Scarred former battered wife wants to live in peace

Every time 28-year-old Donnis Brookes looks at her body, the many scars remind her of the years of abuse she endured at the hands of the man who had promised to love and cherish her. Today, 14 years after it all began, she wants her now ex-husband to quit stalking her; she just wants to live in peace.

She was 14 years old and still at school when she met him. At the time he would have been in his 20s. A relationship started which had nothing to do with love, but everything to do with the attention she received from him and the financial support she so desperately needed.

Brookes’s tale of desperate financial circumstances back then is similar to many heard every day.

Donnis Brookes
Donnis Brookes

She was the eldest of five children living with a single-parent mother who tried but could not adequately provide for her children. Brookes did not know her father.

As she puts it, she was pushed into the relationship by circumstances and even by those around her. She knew something was seriously wrong when the man who said he loved her, beat her, cutting her in the process, mere months into the relationship.

Today, a mother of three, the eldest being 12 years old, Brookes is not afraid to tell her story and she insisted that it not be done anonymously because she has nothing to be ashamed of. Her hands are both scarred where she had been chopped by her then husband and there is a scar behind one of her ears, where he had punctured her neck with a carpentry nail.

Brookes also wants her story to be used as a lesson to other women and young girls. Even as she is crying out for justice, she also warns that it never ends if the woman remains in the relationship. She pointed out too that many women are being killed or seriously injured by the men of their dreams.

For her, it is not over yet because even though she is no longer married to the man—he divorced her five years ago so he wouldn’t have to support her—he still threatens her whenever he sees her. He has said that he will kill her, her current partner and himself.

“He say how he get three coffin and is three people have to dead…” Brookes told the Sunday Stabroek.

“I don’t go nowhere. When the children gone to school I lock up in the house because I frighten.

When I go on the road I have to always deh looking over me shoulder,” she continued this time with tears rolling down her face.

She said there are over 50 domestic abuse reports at the Parika Police Station against her husband and those were the times she reported. There were many times she did not make the trek to the station.

Walking down the street

It is still difficult for Brookes to recall some of the instances when her ex-husband beat her or degraded her with his hurtful words.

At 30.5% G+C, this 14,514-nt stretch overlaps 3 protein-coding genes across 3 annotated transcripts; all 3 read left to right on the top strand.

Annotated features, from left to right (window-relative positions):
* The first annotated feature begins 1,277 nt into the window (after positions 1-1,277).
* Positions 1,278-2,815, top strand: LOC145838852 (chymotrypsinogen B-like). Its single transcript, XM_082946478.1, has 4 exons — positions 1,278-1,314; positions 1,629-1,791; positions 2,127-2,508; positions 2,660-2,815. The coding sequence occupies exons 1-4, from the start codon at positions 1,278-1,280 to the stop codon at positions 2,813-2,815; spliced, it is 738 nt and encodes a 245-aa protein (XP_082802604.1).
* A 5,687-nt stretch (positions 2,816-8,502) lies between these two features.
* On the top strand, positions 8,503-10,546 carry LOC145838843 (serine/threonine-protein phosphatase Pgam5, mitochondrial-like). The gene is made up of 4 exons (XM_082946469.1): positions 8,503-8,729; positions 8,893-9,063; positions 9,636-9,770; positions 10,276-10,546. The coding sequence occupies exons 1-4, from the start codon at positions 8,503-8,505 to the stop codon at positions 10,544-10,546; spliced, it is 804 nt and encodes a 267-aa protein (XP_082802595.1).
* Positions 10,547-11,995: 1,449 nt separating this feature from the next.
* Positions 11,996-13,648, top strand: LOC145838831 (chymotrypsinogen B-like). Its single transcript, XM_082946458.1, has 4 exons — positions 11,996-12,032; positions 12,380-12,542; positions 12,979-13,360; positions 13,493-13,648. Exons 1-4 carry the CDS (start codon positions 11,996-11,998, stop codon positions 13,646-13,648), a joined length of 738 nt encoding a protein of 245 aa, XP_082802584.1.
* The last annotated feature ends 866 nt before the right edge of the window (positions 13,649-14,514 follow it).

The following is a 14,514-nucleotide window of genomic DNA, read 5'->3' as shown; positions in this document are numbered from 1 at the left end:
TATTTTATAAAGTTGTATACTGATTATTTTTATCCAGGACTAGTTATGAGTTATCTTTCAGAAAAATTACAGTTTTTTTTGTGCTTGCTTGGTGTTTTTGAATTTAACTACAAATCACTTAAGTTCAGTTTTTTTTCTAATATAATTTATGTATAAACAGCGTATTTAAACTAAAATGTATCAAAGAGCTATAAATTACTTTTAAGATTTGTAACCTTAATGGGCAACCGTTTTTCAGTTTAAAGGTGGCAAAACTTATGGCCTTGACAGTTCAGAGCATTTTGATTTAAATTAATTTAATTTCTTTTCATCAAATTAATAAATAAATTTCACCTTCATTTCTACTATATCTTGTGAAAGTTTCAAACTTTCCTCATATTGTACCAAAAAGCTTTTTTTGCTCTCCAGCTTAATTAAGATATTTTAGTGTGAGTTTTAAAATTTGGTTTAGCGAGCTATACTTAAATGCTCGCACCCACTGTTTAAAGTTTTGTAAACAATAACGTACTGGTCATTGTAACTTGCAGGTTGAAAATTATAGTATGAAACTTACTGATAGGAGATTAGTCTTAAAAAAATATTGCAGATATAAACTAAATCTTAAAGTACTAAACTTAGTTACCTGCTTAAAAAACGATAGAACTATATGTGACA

She remembers the day they met. She had left school and was walking down a street in Parika when he saw her. He was building a boat at the time. He started to “friend” her and her mother knew of the relationship.

While the adults in her life at the time should take full responsibility for what happened to Brookes at that tender age she does not blame anyone, as she remembers how difficult life was at the time and how it felt like there was no other way out.

Just a few months into the relationship, she was accused of allowing a man to dance behind her while on a beach.

“He was with his friends and had no time with me and I was just standing with my friends and I don’t know if a man was dancing behind me fuh true, dey had a lot of people on the beach. But he come to me and tell me leh he talk to me alone…”

Once they were alone, the man beat her badly and then broke a bottle and lunged at her neck. She barred with her hand. The scar is still there.

Brookes complained to her mother that night but the injury was dressed at home; no report was made to the police and the relationship continued.

She is not sure if she ever loved her abuser, after all what does a 14-year-old know about love. But she stayed with him because she believed that for her there was no alternative. She recalled that there was another man who showed an interest in her and after the beating and the way she was being treated, she wanted to leave for Berbice but her mother stopped her because she was “already friending with he [her ex-husband].”

She was just shy of her 16th birthday and pregnant when she married him and for her it was no happy day.

“He drink a lot and whenever he drink is always quarrelling and a beating for anything. Is like I couldn’t do anything right. Is just so he stay and I couldn’t take it but I had nowhere else to go,” she said.